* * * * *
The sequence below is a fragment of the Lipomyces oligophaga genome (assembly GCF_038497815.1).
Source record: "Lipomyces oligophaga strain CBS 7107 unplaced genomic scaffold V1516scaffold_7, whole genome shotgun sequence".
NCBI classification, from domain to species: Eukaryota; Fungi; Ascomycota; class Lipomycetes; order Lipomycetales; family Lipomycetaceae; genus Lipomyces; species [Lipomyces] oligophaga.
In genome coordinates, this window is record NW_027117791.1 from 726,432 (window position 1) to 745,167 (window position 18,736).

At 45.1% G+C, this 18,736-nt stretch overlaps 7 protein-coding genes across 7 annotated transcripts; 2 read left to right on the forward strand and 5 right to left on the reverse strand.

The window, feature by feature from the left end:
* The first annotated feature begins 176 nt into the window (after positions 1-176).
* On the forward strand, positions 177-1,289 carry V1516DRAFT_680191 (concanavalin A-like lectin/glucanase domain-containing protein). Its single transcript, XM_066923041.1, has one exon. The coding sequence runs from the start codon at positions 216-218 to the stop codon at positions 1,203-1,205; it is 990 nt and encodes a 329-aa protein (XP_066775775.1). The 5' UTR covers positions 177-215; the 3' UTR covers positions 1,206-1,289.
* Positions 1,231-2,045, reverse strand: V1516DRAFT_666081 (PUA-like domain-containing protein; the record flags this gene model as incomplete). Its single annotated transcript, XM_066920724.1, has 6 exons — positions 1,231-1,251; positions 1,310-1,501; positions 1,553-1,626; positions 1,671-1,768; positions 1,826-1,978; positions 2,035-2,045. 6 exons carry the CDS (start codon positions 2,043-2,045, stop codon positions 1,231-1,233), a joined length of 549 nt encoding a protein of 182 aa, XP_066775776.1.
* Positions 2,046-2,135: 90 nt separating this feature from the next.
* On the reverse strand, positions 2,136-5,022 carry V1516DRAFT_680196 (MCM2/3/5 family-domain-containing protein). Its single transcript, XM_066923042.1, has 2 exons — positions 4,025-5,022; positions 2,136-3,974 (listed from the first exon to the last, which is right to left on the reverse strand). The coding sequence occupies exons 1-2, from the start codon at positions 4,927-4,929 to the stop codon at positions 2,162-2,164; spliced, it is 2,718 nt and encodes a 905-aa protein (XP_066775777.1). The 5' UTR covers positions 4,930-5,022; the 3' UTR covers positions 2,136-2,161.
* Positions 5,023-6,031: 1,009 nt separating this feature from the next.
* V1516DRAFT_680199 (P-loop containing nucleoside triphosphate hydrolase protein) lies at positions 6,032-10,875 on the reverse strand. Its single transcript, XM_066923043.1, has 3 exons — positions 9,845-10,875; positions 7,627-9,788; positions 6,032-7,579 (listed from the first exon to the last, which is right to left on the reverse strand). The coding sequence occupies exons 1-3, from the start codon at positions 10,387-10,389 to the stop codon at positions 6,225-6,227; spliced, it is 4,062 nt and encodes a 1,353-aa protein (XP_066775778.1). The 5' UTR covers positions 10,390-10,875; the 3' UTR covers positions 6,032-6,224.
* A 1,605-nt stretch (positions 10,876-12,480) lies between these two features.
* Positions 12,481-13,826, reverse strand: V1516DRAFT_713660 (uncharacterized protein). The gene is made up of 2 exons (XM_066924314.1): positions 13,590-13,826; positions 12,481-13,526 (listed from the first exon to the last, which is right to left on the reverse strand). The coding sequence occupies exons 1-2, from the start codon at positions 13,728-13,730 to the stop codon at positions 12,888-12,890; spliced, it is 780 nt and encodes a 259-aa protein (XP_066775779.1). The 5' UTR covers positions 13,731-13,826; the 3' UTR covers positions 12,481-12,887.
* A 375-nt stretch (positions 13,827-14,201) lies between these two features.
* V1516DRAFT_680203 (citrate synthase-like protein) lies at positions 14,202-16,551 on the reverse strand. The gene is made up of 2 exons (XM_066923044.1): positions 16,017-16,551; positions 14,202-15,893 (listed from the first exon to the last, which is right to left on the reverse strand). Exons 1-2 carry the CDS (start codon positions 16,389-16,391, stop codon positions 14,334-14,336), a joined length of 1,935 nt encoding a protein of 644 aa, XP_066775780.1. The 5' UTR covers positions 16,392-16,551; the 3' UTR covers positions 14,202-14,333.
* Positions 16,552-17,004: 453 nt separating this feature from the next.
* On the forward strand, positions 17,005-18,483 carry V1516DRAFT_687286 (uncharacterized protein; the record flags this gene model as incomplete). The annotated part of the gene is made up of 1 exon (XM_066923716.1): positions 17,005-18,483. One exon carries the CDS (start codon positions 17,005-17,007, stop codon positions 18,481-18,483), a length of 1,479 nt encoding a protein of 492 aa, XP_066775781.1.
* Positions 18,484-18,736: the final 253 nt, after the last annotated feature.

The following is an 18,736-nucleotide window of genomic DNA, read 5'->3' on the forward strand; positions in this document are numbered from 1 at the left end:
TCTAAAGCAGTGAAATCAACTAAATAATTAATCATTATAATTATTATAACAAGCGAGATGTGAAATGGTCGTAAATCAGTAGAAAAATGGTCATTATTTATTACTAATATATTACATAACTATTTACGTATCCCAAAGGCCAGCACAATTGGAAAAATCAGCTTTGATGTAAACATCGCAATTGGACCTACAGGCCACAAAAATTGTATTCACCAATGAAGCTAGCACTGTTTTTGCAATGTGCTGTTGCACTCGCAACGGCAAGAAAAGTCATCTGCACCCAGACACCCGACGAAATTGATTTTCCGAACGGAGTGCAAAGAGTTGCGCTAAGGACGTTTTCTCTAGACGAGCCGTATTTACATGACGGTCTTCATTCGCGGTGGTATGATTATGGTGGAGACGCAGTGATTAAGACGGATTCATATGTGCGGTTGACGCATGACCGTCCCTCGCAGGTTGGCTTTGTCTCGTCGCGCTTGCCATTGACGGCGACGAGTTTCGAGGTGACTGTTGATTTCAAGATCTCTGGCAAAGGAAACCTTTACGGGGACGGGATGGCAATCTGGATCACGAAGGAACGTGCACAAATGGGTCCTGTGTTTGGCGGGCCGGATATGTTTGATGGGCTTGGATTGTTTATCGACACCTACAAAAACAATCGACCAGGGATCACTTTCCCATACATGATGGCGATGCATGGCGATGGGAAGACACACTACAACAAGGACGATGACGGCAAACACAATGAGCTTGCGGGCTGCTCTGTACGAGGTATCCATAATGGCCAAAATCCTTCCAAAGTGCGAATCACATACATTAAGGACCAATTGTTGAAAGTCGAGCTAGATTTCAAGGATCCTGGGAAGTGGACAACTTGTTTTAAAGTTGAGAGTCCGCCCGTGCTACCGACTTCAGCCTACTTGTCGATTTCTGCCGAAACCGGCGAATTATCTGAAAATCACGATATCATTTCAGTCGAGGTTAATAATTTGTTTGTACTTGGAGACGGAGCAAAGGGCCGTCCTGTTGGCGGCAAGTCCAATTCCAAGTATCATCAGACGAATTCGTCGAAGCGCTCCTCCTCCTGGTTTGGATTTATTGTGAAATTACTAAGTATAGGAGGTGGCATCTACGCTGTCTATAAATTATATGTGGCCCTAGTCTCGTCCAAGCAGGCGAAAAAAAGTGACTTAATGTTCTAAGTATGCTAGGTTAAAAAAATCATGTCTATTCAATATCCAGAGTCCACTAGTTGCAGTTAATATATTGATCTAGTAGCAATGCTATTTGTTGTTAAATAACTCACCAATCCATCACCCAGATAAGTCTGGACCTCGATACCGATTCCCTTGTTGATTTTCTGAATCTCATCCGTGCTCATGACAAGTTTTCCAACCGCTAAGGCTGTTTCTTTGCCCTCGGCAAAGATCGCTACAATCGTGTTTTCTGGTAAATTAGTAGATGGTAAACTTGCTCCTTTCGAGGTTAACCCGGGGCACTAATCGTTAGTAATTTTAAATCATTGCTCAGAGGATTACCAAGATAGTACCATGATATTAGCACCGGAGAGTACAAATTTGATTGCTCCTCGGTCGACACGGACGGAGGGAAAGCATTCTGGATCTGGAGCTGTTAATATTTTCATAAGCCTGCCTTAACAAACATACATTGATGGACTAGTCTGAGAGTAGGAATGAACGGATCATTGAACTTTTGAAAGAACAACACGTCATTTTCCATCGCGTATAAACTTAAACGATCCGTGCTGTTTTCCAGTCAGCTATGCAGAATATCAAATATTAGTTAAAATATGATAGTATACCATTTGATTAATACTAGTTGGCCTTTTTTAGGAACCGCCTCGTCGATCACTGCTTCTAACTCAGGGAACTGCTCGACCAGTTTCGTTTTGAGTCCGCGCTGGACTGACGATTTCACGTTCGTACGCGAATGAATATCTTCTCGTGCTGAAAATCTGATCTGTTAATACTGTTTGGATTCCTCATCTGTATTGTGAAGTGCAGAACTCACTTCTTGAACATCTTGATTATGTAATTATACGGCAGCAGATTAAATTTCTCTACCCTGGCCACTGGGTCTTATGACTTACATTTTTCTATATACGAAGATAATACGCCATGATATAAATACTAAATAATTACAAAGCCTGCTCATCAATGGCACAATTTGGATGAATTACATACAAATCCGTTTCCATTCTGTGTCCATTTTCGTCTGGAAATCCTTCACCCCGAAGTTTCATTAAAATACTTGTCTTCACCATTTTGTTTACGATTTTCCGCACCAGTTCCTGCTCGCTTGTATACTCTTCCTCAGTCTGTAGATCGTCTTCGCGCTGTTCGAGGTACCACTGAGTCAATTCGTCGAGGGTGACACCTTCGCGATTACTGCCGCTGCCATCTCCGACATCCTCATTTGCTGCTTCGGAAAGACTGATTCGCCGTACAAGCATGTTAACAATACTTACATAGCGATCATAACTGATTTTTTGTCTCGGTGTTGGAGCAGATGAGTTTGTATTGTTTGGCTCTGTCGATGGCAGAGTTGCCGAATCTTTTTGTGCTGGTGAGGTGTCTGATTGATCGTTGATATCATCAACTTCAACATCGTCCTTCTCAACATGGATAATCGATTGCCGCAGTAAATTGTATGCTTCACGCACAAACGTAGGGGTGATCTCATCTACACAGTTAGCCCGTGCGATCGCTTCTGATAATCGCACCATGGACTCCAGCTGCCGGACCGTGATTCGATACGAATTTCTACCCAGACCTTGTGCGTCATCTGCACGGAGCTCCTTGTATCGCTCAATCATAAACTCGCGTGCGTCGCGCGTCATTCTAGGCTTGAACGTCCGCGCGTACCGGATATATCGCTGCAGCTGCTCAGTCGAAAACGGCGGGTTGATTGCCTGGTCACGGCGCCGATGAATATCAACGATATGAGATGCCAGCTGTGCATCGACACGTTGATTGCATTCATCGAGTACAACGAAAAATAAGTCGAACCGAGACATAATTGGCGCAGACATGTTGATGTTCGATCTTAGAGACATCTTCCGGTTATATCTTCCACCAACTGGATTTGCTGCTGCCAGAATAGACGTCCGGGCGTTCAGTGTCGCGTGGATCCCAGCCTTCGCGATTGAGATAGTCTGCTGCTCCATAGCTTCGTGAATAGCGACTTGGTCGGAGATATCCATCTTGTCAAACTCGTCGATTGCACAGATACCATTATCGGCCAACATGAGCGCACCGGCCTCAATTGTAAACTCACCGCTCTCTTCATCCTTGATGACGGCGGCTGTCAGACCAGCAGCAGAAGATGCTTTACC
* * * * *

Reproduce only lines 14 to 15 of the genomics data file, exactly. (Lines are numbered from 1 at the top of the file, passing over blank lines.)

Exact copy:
* A 1,605-nt stretch (positions 10,876-12,480) lies between these two features.
* Positions 12,481-13,826, reverse strand: V1516DRAFT_713660 (uncharacterized protein). The gene is made up of 2 exons (XM_066924314.1): positions 13,590-13,826; positions 12,481-13,526 (listed from the first exon to the last, which is right to left on the reverse strand). The coding sequence occupies exons 1-2, from the start codon at positions 13,728-13,730 to the stop codon at positions 12,888-12,890; spliced, it is 780 nt and encodes a 259-aa protein (XP_066775779.1). The 5' UTR covers positions 13,731-13,826; the 3' UTR covers positions 12,481-12,887.